There are American frat boys sprouting virgin hairs on their chin as they wait in line for Coco Bongo. Yes! and there’s even Coco Bongo! Can’t forget Coco Bongo, where just off La Quinta a hundred-foot tall billboard of the self-declared “modern-day feminist” Beyonce looms sexily over the Mexican street. Remember guys, “if you like it then you better put a ring on it.”And guys—the first it means your girlfriend (or her finger, or her…nevermind). But the point is, it wants it.


There’s a Sunglass Hut, McDonald’s, Burger King, a look-alike Footlocker, a Ben & Jerrys, and a swank Italian place where a pudgy man with a mustache is forever rolling pizza dough in front of gawking crowds like he’s a street musician. There’s an upscale Argentinean Parilla Grill with $30 steaks, a Japanese sushi restaurant, and a store that sells artisan crafted  metro-sexual cowboy boots that no real cowboy would want or could possibly afford—well, maybe George W. and the boys.

There are T-shirts for sale, glass skulls and guns filled with tequila, silver jewelry laid out on street-side tables shining brilliantly under the moon. There are wind charms, night-lights made from conch shell, sandals, sundials, sunglasses, sunscreen—all things sun related, make-up stores, pharmacies—pharmacies where you can get almost any first-world candy without prescription (go Xanex!), Cuban cigars, Mayan masks, hand-woven blankets—

The street is the mall of the world.

And if physics allowed it, we, the tourists, would walk on our hands to assist and simplify the process of having our pockets emptied. Why go through all the hoopla and awkward human interactions when you can cut straight to the chase? The purchase, that is.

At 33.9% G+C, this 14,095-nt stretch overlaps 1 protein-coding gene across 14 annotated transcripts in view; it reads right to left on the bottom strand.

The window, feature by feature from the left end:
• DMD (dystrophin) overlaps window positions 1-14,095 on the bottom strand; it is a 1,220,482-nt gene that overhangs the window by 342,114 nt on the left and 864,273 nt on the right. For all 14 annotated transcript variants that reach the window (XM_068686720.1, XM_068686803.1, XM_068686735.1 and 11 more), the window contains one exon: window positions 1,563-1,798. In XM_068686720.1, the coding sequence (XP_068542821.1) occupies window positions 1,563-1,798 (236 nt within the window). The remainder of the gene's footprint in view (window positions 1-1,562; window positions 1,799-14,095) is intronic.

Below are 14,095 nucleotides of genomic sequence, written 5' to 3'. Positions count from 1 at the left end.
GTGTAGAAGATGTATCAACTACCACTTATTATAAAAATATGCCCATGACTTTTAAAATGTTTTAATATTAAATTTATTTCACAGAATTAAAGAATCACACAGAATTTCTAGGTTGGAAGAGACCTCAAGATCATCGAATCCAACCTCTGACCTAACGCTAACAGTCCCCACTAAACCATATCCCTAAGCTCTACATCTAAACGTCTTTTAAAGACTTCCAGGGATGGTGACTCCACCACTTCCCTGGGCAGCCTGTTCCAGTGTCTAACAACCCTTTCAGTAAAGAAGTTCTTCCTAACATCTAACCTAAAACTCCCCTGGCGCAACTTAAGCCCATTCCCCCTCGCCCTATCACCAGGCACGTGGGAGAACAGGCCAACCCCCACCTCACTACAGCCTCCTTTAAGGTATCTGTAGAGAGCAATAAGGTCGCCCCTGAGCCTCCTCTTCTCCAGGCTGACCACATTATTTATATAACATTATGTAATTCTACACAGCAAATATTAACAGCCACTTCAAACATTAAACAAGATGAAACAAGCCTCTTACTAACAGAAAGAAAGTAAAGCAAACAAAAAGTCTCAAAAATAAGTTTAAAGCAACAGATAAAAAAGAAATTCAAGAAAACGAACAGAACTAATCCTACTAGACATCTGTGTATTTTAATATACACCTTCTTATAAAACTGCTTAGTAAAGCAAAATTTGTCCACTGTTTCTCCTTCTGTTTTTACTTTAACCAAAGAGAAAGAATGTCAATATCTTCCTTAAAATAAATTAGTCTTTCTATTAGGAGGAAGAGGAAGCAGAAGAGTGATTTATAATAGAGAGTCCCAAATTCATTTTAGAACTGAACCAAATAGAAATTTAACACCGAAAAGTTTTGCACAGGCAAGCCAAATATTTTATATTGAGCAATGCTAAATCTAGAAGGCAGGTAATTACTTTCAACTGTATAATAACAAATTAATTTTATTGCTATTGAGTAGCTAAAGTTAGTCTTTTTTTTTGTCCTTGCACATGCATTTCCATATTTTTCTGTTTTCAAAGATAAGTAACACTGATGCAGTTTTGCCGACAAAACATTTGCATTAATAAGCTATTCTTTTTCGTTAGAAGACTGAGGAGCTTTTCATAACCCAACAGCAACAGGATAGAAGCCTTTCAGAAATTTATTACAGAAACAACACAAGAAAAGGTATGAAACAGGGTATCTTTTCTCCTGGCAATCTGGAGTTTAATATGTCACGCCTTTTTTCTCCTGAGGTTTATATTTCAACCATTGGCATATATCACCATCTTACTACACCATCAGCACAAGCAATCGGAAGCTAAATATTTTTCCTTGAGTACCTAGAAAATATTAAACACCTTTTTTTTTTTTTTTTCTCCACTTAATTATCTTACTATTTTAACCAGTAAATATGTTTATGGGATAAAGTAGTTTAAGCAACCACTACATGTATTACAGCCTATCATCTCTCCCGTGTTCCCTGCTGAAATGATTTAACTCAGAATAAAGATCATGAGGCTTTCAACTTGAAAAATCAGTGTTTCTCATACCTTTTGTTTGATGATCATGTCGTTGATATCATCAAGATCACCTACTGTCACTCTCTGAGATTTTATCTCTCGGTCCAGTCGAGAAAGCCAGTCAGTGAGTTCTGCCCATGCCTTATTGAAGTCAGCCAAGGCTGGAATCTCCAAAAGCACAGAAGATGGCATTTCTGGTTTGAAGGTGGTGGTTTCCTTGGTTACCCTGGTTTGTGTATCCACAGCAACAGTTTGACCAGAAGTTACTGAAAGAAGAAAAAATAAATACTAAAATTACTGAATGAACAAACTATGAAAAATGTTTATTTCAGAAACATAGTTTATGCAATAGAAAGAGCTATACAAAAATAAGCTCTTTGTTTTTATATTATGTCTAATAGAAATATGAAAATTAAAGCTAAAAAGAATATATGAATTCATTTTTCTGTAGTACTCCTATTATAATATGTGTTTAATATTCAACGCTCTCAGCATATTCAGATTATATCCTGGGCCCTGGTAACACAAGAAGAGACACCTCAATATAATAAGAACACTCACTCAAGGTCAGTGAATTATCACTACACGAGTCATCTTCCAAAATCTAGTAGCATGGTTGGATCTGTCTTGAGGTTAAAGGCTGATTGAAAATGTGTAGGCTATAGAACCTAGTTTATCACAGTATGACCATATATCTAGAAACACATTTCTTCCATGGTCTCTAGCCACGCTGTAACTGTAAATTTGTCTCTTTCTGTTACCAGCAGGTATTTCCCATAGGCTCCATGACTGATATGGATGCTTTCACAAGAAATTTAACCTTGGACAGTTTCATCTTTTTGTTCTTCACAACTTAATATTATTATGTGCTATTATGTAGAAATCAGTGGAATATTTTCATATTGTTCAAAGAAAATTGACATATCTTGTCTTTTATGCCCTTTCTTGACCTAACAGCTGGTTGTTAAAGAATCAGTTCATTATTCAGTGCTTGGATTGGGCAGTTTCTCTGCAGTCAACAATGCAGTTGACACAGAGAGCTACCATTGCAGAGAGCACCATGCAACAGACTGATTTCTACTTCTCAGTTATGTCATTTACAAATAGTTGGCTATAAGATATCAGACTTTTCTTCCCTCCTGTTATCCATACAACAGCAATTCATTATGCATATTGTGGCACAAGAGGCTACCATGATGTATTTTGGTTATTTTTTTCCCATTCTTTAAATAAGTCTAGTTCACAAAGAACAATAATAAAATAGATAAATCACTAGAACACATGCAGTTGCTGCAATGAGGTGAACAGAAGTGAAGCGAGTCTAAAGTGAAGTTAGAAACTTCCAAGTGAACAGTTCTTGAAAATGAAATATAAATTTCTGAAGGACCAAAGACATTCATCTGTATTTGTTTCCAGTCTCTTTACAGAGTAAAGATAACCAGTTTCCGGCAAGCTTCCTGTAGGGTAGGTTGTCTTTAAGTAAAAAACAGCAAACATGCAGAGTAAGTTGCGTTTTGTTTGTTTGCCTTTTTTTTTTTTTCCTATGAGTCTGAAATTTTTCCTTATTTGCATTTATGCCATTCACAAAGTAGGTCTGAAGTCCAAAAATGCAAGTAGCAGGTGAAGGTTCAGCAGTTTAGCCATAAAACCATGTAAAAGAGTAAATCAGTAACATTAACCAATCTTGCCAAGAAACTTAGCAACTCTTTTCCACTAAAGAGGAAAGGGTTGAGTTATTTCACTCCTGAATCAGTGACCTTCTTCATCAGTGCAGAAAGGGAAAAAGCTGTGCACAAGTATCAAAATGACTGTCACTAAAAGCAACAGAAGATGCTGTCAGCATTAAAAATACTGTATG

And this is all okay, right? It’s okay? 

Yes… I suppose…

Well, actually, I look at it like this:

You cannot see the ocean from most places on La Quinta, but you wouldn’t want to. Or rather, they wouldn’t want you to. It would be a distraction. That eye-consuming body of beauty that cannot be consumed—surely its visceral magnetism would diminish sales. More than once a sweet sea breeze curling up an alley has derailed me from La Quinta and landed my ass on some soft patch of sand to water-worship. Sometimes I think if it weren’t for the sublimity of the translucent emerald water that daily massages the Yucatan’s shores and can enliven even the dullest of souls, (or the splashing diarrhea known as the taco-tax), most of us in Playa del Carmen wouldn’t even know we left home. Anything can be acquired here if you speak the language of coin, so you need not be uncomfortable in the least. Demand what you want in Spanish, English, Italian, Korean—pay for it in pesos or dollars, and voila! It’s yours.

Scratch all that—It’s 80 degrees and breezy in March and the guy at the bar ordering Patron shots for him and his wife lives in Akron, Ohio. I bummed a cigarette off him yesterday. Nice guy. He knows he left home.

About Nathaniel Kostar